The present experiment was designed to explore the relationship between image motion and people’s emotional responses to pictures. Specifically, we sought to determine whether or not image motion had a positive effect on emotional arousal. It was expected that motion would imbue the images with a dynamism that would lead to both a subjective excitement and a concomitant increase in the viewer’s autonomic arousal. The positive effect of motion on cortical arousal (Reeves et al., 1985) supports the plausibility of this expectation. We also wanted to determine if the impact of image motion was limited to the arousal properties of the stimulus as described by Detenber and Reeves (1996) or whether the impact of emotion extended to stimulus valence as well. Lastly, we were interested in whether the effects of motion were evident at all levels of an emotion dimension, or whether this specific image property (i.e. motion) interacted with image content. That is, might there be a synergistic effect between form and content such that motion has a differential impact along either the valence or arousal dimension? To provide a rigorous and sensitive test of these potential effects on both self-report and physiological measures, a within-subjects design was used in the present experiment instead of the between-subjects design used in the Detenber & Reeves (1996) study (Reeves & Geiger, 1994).



This experiment used two within-subject designs simultaneously: A 2 (motion) X 3 (positive, neutral, and negative valence), and a 2 (motion) X 3 (low, medium, and high arousal). The two categorical emotion variables were created by classifying the pictures according to self-reported ratings on each dimension (see below). The basic design required that each participant view 27 pictures twice (both moving and still versions) while on-line physiological data were collected. After each of the 54 presentations, subjects rated their emotional response to the image they had just seen.


Nineteen undergraduate students at the University of Delaware participated in this study. They received partial credit toward the research participation component of their introductory psychology course, or participated as part of a summer research institute experience. Data from one subject was eliminated from the heart-rate and skin conductance analyses due to technical problems during data collection. The final sample of 18 consisted of 8 males and 10 females with a mean age of 20.6 years.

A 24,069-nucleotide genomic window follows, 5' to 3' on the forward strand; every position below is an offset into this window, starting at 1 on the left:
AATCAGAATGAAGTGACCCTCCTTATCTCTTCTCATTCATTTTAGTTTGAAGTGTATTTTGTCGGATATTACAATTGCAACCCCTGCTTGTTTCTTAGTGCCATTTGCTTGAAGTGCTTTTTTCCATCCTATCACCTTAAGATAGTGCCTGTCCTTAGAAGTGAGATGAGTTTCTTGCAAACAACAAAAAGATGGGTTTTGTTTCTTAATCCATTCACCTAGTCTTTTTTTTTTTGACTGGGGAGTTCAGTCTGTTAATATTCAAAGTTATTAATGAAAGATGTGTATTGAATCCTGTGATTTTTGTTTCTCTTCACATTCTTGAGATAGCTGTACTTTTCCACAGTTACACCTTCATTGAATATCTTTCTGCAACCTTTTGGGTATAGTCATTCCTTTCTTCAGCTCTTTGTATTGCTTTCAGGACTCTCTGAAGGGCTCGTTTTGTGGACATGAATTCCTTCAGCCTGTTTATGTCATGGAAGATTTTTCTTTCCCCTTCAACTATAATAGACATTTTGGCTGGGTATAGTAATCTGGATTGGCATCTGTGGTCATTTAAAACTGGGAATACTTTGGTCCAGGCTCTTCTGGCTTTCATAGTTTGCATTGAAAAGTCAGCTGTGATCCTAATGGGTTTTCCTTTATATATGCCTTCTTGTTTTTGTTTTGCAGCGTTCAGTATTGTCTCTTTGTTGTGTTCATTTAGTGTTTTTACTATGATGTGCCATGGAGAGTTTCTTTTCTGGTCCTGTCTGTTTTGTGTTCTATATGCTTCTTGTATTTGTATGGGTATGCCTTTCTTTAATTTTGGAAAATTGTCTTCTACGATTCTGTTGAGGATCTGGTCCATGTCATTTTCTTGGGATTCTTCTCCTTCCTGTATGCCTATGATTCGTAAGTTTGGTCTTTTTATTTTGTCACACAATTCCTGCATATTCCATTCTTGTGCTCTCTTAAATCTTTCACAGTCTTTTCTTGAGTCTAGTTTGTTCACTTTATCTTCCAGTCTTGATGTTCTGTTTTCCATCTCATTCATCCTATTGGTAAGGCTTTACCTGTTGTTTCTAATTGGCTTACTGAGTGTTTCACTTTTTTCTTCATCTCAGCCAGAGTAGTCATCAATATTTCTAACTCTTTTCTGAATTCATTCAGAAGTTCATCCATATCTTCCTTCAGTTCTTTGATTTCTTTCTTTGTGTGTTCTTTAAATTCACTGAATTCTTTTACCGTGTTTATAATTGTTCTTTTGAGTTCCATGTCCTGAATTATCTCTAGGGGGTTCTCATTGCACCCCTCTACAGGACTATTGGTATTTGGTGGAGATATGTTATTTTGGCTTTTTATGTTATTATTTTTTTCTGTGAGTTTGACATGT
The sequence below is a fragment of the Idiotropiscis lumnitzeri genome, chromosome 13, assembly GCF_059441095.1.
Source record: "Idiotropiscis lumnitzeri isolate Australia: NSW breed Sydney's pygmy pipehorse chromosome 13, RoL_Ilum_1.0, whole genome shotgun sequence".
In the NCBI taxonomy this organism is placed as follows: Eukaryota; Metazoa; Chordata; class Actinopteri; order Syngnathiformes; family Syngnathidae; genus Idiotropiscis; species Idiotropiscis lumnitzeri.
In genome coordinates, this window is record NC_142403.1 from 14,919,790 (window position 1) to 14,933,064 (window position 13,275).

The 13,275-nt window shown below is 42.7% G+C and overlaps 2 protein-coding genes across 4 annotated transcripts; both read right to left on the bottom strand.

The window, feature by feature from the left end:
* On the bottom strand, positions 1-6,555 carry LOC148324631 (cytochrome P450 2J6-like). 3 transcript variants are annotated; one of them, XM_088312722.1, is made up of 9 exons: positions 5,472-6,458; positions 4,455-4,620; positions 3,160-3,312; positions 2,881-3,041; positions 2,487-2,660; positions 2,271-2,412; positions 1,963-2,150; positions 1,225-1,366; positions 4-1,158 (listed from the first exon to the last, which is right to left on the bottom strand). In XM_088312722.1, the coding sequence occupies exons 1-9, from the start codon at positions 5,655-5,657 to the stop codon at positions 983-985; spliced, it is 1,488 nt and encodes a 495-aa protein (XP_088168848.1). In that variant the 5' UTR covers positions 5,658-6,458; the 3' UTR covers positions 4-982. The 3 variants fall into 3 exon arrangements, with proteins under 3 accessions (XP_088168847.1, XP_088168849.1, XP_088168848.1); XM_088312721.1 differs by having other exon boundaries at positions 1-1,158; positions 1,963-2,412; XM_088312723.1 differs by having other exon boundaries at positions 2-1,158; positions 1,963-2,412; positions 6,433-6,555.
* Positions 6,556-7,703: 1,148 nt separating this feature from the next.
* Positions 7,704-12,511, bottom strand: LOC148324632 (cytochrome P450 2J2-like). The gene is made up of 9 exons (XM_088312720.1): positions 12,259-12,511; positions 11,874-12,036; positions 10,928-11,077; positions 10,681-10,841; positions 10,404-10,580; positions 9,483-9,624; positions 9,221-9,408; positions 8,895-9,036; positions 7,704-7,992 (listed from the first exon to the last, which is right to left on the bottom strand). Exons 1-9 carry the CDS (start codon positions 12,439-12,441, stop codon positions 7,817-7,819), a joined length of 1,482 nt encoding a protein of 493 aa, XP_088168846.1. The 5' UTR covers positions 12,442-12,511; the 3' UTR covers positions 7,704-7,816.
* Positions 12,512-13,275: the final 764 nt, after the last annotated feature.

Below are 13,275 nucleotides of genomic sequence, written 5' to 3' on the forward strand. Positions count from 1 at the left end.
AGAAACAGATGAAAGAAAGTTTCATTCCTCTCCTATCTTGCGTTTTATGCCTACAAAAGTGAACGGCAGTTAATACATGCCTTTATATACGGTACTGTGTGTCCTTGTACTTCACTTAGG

The stimuli consisted of 27 images taken from a wide variety of films and television programs and were a subset of those used previously by Detenber (1995) and Detenber & Reeves (1996). Each image was a single shot (i.e., it contained no edits) that depicted some moving object, but had little or no camera movement. Content categories appearing in the International Affective Picture System (IAPS; Lang, Ohman, & Vaitl, 1988) guided the selection of the images (see Appendix A for a descriptive list of the images). The 27 pictures used in the present study were known to elicit a wide range of ratings on both valence and arousal -- the two emotion dimensions of particular interest in the present study.

Each stimulus was presented for 6 s and was either a moving or still version of the same image. The still version of each image was a single frame that was particularly representative of the full-motion clip. All images, along with an additional image instructing subjects to perform the ratings task, were stored on a video laser disc that was connected to a Macintosh computer. Stimuli were presented to subjects in one of four orders embedded in a Hypercard program used by the Macintosh to control the sequence and the timing of stimulus presentation. Whether subjects saw the moving or still version of the pictures first was counterbalanced across orders.

Response measurement